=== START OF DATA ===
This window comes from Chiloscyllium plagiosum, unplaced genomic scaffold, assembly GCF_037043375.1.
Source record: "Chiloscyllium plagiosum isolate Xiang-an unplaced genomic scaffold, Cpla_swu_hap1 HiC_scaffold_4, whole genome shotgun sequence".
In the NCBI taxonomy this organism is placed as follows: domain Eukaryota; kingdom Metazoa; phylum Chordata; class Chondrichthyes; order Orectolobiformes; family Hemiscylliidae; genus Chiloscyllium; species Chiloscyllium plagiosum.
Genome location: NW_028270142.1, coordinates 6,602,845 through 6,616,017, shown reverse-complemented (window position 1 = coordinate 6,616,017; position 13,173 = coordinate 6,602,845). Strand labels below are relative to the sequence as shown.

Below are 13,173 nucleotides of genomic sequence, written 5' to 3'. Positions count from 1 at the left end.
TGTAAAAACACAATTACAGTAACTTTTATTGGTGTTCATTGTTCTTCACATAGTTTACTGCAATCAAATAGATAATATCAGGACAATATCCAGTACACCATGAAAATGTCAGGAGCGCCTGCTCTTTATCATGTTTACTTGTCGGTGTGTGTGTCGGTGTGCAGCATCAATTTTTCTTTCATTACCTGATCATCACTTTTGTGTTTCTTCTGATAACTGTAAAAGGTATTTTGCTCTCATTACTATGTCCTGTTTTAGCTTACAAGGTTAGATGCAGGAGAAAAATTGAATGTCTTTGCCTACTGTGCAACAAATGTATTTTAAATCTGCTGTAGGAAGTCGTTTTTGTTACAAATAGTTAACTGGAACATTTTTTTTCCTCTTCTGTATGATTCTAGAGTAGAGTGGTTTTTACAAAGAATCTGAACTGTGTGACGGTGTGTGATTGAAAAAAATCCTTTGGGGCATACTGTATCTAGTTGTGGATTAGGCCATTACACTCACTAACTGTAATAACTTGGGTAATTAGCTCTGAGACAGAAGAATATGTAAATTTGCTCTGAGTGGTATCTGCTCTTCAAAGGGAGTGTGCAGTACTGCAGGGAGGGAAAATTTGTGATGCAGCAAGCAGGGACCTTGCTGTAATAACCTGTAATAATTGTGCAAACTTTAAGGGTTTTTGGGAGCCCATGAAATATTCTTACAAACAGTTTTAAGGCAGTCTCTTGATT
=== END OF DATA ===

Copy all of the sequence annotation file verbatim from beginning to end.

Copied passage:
This window comes from Chiloscyllium plagiosum, unplaced genomic scaffold, assembly GCF_037043375.1.
Source record: "Chiloscyllium plagiosum isolate Xiang-an unplaced genomic scaffold, Cpla_swu_hap1 HiC_scaffold_4, whole genome shotgun sequence".
In the NCBI taxonomy this organism is placed as follows: domain Eukaryota; kingdom Metazoa; phylum Chordata; class Chondrichthyes; order Orectolobiformes; family Hemiscylliidae; genus Chiloscyllium; species Chiloscyllium plagiosum.
Genome location: NW_028270142.1, coordinates 6,602,845 through 6,616,017, shown reverse-complemented (window position 1 = coordinate 6,616,017; position 13,173 = coordinate 6,602,845). Strand labels below are relative to the sequence as shown.

Below are 13,173 nucleotides of genomic sequence, written 5' to 3'. Positions count from 1 at the left end.
TGTAAAAACACAATTACAGTAACTTTTATTGGTGTTCATTGTTCTTCACATAGTTTACTGCAATCAAATAGATAATATCAGGACAATATCCAGTACACCATGAAAATGTCAGGAGCGCCTGCTCTTTATCATGTTTACTTGTCGGTGTGTGTGTCGGTGTGCAGCATCAATTTTTCTTTCATTACCTGATCATCACTTTTGTGTTTCTTCTGATAACTGTAAAAGGTATTTTGCTCTCATTACTATGTCCTGTTTTAGCTTACAAGGTTAGATGCAGGAGAAAAATTGAATGTCTTTGCCTACTGTGCAACAAATGTATTTTAAATCTGCTGTAGGAAGTCGTTTTTGTTACAAATAGTTAACTGGAACATTTTTTTTCCTCTTCTGTATGATTCTAGAGTAGAGTGGTTTTTACAAAGAATCTGAACTGTGTGACGGTGTGTGATTGAAAAAAATCCTTTGGGGCATACTGTATCTAGTTGTGGATTAGGCCATTACACTCACTAACTGTAATAACTTGGGTAATTAGCTCTGAGACAGAAGAATATGTAAATTTGCTCTGAGTGGTATCTGCTCTTCAAAGGGAGTGTGCAGTACTGCAGGGAGGGAAAATTTGTGATGCAGCAAGCAGGGACCTTGCTGTAATAACCTGTAATAATTGTGCAAACTTTAAGGGTTTTTGGGAGCCCATGAAATATTCTTACAAACAGTTTTAAGGCAGTCTCTTGATT